Although bulky historical novels are not my favorite genre, my interest in Wells exceeds my distaste. I became a Wells groupie a few years ago, when, curious about his popularity (i.e., affairs) with some of my favorite writers, Dorothy Richardson, Elizabeth von Arnim, and Rebecca West, I read some of his charming comedies, The History of Mr. Polly, Ann Veronica, and Kipps.
|H. G. Wells|
Wells seems to have been a bit of a sex maniac. Married twice to women he couldn't satisfy, or who were frigid (Wells's conclusion), he had multiple affairs. His second wife, Jane, agreed to an open marriage because she didn't care for sex. She insisted that he tell her about his affairs.
As a socialist, Wells attempted to influence the Fabian Society (a group of socialists who meant well but never acted, in his view).
Lodge enlivens his straightforward narrative with experimental bits and pieces. The dying Wells looks back over his life, and answers questions of an imaginary interviewer-interlocutor only he can hear. His answers contain biographical information and link the longer sections of chronological narrative. This technique is oddly reminiscent of Wells's own combination of radical ideas and stodgy style,. You can't hope for much with Wells's style--he's all about story and ideas--but Lodge doesn't have to use pyrotechnics to create a believable Wells.
A Man of Parts begins in 1944 at Hanover Terrace in London, where Wells has bravely remained throughout the war. Other houses in the area are boarded up.
"Only one house, number 13, has been permanently occupied throughout the war by its owner, Mr. H. G. Wells. During the London Blitz of 1940-41 he was frequently teased with the suggestion that this might prove an unlucky number, to which he responded, consistent with a lifetime's contempt for superstition by having a bigger "13" painted on the wall beside his front door. He stubbornly refused to move to the country, saying 'Hitler (or in male company, 'that shit Hitler') is not going to get me on the run,' and stayed put in Hanover Terrace as, one by one, his neighbors slunk off to safe rural havens and their houses were occupied by sub-tenants or left empty."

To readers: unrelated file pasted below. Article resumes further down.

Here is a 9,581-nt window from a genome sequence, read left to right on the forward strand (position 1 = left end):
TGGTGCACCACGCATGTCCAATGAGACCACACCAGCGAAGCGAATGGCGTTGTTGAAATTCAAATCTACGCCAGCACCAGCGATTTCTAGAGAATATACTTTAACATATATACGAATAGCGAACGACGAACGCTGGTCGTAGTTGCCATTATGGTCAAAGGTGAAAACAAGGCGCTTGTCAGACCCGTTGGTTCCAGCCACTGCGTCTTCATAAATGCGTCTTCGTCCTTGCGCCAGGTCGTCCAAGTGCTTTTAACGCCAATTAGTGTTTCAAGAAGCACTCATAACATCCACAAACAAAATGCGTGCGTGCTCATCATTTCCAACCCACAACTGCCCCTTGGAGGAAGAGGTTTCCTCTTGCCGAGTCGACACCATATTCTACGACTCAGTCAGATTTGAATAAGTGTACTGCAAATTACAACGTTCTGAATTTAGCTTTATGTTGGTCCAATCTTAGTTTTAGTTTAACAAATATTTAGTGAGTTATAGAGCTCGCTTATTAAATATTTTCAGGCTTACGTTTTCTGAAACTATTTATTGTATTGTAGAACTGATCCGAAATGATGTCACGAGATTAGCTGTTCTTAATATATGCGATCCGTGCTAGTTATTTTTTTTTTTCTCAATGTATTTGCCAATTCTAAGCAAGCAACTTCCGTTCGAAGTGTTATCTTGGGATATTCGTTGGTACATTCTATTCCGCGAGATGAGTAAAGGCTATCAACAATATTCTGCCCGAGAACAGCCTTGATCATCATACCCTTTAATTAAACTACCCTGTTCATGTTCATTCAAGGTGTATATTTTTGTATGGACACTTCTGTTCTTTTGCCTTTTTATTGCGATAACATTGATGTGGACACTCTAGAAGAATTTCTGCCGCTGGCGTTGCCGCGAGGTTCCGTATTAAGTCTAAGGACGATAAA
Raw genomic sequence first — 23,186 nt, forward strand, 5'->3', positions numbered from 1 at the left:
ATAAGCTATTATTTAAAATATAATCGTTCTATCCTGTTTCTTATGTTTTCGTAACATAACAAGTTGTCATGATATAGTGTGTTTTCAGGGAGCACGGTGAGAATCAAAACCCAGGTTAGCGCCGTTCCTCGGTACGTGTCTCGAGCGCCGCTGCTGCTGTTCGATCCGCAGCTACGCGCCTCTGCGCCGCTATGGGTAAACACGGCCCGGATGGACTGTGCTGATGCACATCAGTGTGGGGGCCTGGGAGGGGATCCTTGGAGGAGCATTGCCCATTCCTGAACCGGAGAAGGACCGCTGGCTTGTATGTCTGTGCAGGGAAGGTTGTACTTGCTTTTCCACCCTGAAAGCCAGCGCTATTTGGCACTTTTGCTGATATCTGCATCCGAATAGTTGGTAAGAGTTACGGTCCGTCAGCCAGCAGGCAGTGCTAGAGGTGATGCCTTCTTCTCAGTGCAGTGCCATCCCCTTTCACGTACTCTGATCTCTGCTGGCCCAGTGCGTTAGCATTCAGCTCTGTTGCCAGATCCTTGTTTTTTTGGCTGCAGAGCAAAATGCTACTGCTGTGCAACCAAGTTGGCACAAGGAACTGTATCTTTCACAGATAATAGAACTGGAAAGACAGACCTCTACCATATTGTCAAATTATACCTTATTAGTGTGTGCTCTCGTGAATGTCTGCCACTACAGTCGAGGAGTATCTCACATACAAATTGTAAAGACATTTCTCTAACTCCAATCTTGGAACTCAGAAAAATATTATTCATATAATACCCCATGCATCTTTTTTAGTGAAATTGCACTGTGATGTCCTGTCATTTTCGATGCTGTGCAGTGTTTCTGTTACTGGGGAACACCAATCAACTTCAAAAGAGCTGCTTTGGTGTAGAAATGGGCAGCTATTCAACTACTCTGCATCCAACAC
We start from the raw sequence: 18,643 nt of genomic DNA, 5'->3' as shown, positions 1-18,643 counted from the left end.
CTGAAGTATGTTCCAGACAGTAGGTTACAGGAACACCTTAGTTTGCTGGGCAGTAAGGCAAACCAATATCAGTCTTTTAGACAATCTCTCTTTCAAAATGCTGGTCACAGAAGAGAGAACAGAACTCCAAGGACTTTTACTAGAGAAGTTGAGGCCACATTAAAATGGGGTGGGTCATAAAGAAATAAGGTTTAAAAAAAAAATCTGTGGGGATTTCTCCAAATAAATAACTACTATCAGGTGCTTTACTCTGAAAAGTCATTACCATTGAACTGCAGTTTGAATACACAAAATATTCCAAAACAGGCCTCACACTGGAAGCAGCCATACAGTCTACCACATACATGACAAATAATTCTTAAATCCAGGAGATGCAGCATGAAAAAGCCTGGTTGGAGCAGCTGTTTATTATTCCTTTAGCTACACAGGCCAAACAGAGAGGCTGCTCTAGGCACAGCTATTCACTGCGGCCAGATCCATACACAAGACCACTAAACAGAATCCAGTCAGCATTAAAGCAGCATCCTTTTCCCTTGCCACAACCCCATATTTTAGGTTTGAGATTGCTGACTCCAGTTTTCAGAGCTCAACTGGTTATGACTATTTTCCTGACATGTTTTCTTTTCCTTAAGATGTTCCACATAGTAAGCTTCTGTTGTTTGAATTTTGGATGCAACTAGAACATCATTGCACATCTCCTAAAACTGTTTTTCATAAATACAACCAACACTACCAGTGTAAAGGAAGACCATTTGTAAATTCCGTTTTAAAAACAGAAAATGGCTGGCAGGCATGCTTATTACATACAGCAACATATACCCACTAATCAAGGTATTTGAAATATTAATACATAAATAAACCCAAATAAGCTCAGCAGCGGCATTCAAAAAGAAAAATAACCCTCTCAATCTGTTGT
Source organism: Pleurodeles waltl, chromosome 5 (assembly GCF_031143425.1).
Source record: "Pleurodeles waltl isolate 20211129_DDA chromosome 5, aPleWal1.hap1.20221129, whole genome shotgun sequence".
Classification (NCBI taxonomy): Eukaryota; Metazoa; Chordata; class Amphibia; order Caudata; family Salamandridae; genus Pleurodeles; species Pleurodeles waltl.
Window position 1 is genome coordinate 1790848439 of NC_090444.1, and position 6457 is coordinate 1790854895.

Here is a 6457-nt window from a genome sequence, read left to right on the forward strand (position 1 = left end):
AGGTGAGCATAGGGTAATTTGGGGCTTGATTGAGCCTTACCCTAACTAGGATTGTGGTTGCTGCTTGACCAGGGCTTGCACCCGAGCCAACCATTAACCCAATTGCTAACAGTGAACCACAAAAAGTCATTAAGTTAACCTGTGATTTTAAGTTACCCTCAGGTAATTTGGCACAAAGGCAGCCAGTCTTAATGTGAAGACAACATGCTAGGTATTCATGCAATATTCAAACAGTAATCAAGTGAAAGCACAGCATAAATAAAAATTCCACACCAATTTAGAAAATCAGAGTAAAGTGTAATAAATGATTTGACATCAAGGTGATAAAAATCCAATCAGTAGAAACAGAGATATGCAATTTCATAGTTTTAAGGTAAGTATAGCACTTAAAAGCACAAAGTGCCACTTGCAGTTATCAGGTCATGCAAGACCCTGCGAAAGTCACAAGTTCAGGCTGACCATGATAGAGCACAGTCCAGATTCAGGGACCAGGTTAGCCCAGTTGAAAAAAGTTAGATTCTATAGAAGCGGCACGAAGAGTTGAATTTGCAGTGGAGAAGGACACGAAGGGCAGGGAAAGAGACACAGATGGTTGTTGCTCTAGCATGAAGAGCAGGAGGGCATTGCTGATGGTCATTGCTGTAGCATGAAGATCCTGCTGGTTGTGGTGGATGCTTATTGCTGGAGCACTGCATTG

He knew all the fascinating people of his time: Bernard Shaw, Frank Harris, Henry James, the Webbs of the Fabian Society...so many people. Lodge's characterization of E. Nesbit, the author of children's classics, is brilliant. A founder and fellow member of the Fabian Society, she lived an unconventional life with her husband Hubert Bland, also a writer, and Alice Hoatson, their housekeeper who gave birth to two of Hubert's children (raised by E. Nesbit with her own two children). When Wells, a shit to his wife, went to stay at Nesbit's house two weeks before Jane gave birth because he couldn't face the pregnancy scenes, he wrote in the morning in a separate part of the garden where Nesbit wrote, discussed their intimate lives, and played charades with the family.
Of Nesbit Lodge writes:
"She reminded you of Rossetti's languorously pensive maidens....On occasion she would smoke a cigar. But she was also energetic and athletic... He felt that in many ways they were kindred spirits. Edith was as prolific and work-driven as himself, and she too liked to writer her quota of words in the early part of the day in intense solitary concentration, and then be free to exercise and amuse herself for the rest of it in company, the more the merrier. Like him she was impulsive, restless, easily bored, and subject to sudden changes of mood."I'm very much enjoying this.
Michael Dirda's Reviews 2 of H. G. Wells's Novels. Michael Dirda, a reviewer for The Washington Post and a columnist for the Barnes and Noble Review, has recently reviewed The History of Mr. Polly in The Washington Post and Tono-Bungay in The Barnes and Noble Review. New editions of Wells's books have been published by Weidenfeld and Nicolson.